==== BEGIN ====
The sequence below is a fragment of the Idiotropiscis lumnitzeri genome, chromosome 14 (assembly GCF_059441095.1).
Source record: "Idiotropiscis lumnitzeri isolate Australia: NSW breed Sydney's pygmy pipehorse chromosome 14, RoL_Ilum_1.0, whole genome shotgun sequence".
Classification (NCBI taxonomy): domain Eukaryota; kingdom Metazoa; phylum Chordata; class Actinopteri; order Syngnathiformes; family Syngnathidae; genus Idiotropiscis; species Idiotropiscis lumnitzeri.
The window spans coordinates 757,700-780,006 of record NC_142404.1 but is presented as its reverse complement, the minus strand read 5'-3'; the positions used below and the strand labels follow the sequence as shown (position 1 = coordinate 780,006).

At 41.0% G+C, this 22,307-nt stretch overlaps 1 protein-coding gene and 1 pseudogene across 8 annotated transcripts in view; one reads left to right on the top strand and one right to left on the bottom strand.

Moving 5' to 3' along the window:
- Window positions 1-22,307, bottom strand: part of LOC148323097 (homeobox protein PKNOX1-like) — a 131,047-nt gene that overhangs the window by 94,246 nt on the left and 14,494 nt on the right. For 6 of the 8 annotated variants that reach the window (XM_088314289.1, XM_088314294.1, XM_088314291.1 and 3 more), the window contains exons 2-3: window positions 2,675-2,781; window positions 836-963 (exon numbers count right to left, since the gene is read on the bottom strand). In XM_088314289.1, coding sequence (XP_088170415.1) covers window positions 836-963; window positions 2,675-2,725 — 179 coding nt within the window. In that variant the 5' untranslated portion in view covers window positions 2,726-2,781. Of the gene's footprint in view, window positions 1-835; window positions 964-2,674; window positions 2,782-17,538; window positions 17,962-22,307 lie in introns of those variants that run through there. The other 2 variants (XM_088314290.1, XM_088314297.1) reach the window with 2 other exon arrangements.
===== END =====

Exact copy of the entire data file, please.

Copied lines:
The sequence below is a fragment of the Idiotropiscis lumnitzeri genome, chromosome 14 (assembly GCF_059441095.1).
Source record: "Idiotropiscis lumnitzeri isolate Australia: NSW breed Sydney's pygmy pipehorse chromosome 14, RoL_Ilum_1.0, whole genome shotgun sequence".
Classification (NCBI taxonomy): domain Eukaryota; kingdom Metazoa; phylum Chordata; class Actinopteri; order Syngnathiformes; family Syngnathidae; genus Idiotropiscis; species Idiotropiscis lumnitzeri.
The window spans coordinates 757,700-780,006 of record NC_142404.1 but is presented as its reverse complement, the minus strand read 5'-3'; the positions used below and the strand labels follow the sequence as shown (position 1 = coordinate 780,006).

At 41.0% G+C, this 22,307-nt stretch overlaps 1 protein-coding gene and 1 pseudogene across 8 annotated transcripts in view; one reads left to right on the top strand and one right to left on the bottom strand.

Moving 5' to 3' along the window:
- Window positions 1-22,307, bottom strand: part of LOC148323097 (homeobox protein PKNOX1-like) — a 131,047-nt gene that overhangs the window by 94,246 nt on the left and 14,494 nt on the right. For 6 of the 8 annotated variants that reach the window (XM_088314289.1, XM_088314294.1, XM_088314291.1 and 3 more), the window contains exons 2-3: window positions 2,675-2,781; window positions 836-963 (exon numbers count right to left, since the gene is read on the bottom strand). In XM_088314289.1, coding sequence (XP_088170415.1) covers window positions 836-963; window positions 2,675-2,725 — 179 coding nt within the window. In that variant the 5' untranslated portion in view covers window positions 2,726-2,781. Of the gene's footprint in view, window positions 1-835; window positions 964-2,674; window positions 2,782-17,538; window positions 17,962-22,307 lie in introns of those variants that run through there. The other 2 variants (XM_088314290.1, XM_088314297.1) reach the window with 2 other exon arrangements.